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Advice for the Muslim

Written by
Hüseyn Hilmi Işık

Published by Hakîkat Kitâbevi at Smashwords

Copyright © 2011 by Hakîkat Kitâbevi

Smashwords Edition, License Notes

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1-Mutasawwifs' books do not contain polytheism (Maktubat by al-Imam ar-Rabbani) [Subject discussed (and reference)]

2-Iman does not include 'ibadat (Qasîdat al-Amalî and Alhadiqa)

3-To ask help of prophets and pious Muslims

4-Do Muslims worship awliya'? (Al-usul al-arba'a)

5-Do Muslims worship tombs? (As-sawa'iq al-ilahiyya)

6-To receive blessings from someone other than the Prophet

7-The origin of tasawwuf (Maktubat by Muhammad Ma'sum)

8-The dead; the souls of awliya'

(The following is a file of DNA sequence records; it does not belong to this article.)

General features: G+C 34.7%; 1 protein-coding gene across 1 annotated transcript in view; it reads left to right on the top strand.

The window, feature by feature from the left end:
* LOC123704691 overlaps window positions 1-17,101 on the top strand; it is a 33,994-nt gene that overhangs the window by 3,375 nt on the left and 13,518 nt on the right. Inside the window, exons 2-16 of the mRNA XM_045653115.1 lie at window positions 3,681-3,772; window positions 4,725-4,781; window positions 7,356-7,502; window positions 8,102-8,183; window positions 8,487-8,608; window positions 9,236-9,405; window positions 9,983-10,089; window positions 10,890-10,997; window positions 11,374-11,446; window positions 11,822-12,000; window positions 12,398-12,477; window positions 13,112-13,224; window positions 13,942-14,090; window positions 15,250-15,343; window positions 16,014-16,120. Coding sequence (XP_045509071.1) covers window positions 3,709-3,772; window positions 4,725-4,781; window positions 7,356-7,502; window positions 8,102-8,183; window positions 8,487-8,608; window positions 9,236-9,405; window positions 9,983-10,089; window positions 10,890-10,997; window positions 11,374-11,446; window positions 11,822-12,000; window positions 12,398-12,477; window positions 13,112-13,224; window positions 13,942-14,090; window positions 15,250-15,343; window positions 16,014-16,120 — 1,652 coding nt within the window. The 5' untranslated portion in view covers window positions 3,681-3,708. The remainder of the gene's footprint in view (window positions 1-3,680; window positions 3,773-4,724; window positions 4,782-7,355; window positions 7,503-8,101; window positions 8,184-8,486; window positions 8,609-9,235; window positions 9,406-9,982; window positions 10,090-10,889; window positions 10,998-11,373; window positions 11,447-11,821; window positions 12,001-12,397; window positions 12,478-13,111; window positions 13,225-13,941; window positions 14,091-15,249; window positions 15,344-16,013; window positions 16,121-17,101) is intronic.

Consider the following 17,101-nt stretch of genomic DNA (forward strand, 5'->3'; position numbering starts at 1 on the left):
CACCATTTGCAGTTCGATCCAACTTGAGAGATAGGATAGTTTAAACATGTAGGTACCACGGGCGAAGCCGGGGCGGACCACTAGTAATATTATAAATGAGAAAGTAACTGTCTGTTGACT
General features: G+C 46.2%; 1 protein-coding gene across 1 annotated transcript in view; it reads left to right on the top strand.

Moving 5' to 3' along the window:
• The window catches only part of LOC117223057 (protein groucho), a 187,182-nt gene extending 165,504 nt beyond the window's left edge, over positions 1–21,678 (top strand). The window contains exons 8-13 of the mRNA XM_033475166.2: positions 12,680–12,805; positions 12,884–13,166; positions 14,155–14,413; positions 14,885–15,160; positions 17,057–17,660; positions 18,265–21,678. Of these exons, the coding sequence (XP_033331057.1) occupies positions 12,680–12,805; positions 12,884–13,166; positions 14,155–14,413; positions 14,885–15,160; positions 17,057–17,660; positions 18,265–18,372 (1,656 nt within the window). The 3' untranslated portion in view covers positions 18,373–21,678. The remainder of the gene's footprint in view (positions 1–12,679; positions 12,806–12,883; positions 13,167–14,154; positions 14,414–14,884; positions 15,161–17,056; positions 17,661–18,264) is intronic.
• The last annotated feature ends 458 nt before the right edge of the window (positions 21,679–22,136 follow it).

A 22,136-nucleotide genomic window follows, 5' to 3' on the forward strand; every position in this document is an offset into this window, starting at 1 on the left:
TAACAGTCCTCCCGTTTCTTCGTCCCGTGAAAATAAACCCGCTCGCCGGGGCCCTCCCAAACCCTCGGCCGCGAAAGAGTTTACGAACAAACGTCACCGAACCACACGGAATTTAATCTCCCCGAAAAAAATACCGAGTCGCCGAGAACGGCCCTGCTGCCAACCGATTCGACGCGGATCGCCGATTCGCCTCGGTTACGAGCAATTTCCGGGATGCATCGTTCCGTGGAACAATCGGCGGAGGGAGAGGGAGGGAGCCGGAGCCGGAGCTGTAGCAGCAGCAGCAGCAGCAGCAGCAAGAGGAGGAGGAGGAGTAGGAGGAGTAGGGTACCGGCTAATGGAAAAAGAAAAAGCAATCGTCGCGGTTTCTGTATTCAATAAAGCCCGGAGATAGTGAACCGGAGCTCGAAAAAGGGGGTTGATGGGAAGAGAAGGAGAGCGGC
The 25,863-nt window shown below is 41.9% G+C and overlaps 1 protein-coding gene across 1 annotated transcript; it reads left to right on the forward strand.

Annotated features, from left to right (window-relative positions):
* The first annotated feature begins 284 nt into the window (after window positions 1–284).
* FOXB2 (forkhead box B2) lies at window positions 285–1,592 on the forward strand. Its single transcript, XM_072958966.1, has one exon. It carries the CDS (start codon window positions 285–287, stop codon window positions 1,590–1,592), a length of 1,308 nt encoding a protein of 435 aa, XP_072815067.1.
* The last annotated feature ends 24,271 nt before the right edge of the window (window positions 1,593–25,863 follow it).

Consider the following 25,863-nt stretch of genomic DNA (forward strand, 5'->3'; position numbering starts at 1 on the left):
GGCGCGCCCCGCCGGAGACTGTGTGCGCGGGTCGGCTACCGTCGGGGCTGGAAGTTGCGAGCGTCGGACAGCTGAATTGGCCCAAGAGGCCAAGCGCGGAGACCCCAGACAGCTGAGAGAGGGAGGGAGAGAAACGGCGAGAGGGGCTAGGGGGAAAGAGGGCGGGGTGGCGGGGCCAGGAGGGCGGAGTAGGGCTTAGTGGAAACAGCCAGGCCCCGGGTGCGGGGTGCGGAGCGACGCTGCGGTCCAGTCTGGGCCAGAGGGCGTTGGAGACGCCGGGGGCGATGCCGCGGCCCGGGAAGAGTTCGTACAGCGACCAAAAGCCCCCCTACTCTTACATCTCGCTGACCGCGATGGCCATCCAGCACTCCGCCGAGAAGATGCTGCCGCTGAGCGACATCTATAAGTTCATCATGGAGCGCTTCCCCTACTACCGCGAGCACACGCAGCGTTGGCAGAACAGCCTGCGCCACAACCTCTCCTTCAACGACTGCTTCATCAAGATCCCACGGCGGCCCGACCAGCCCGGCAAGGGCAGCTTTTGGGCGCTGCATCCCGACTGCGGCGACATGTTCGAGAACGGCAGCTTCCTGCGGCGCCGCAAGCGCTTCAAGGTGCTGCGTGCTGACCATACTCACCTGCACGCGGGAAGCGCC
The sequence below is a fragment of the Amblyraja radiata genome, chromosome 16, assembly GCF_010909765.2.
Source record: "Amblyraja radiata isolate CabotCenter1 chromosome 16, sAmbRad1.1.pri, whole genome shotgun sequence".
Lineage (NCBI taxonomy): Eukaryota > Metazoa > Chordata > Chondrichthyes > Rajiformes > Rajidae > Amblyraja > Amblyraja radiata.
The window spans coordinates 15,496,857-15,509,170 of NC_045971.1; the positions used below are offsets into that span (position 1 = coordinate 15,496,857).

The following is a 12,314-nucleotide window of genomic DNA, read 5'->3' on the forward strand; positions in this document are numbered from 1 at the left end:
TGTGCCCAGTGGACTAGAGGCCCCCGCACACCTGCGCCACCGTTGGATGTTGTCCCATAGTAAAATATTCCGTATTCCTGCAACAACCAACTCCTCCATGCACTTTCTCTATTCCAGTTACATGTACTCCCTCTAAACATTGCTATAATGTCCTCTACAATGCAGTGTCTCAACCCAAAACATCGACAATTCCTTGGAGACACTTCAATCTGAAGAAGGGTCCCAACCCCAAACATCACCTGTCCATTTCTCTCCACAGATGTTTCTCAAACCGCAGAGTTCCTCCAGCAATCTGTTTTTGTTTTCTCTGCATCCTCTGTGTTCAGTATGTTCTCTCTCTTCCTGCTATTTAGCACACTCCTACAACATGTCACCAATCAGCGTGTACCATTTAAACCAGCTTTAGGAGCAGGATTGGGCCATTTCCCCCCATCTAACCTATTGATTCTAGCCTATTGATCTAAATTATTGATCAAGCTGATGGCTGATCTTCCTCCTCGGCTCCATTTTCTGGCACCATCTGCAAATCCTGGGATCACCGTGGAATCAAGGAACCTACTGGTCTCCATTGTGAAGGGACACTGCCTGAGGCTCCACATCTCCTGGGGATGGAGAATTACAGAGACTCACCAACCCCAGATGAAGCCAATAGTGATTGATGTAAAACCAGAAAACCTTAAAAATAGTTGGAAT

9-To praise and to ask help of the Prophet (Mir'at al-Madîna)

10-The dead's intercession

11-Has Ahmad al-Badawi been deified?

12-The Prophet and the Sahabat al-kiram

13-On Qasîdat al-Burda (Maktubat by Muhammad Ma'sum)

14-Shall tombs be demolished (Zawajir by Ibn Hajar al-Hitami)

15-To enter the Prophet's masjid, but not visit his shrine? (Mir'at al-Madîna)

16-The salawat said for the Prophet

17-Awliya' do help (Al-hadith al-arba'în by 'Allama Ahmad S. ibn Kamal)

18-Karamat of awliya' (Maktubat by al-Imam ar-Rabbani and Al-mawahib by al-Imam al-Kastalani)

19-A walî does not make a show of karamat (Maktubat by Muhammad Ma'sum)

20-The ayat "Allah and the Believers are sufficient for you."(Beriqa)

21-To follow the imams of the madhhabs; taqlid

22-To expect something from somebody (Al-hadiqa)

23-The Ahl as-Sunna and Qasidat al-Burda

24-The dead and the absentee (Al-minhat al-wahbiyya)

25-The Wahhabis' ijtihads are false

26-Visiting shrines (Rabita-i sharifa)

27-The Prophet hears the salawat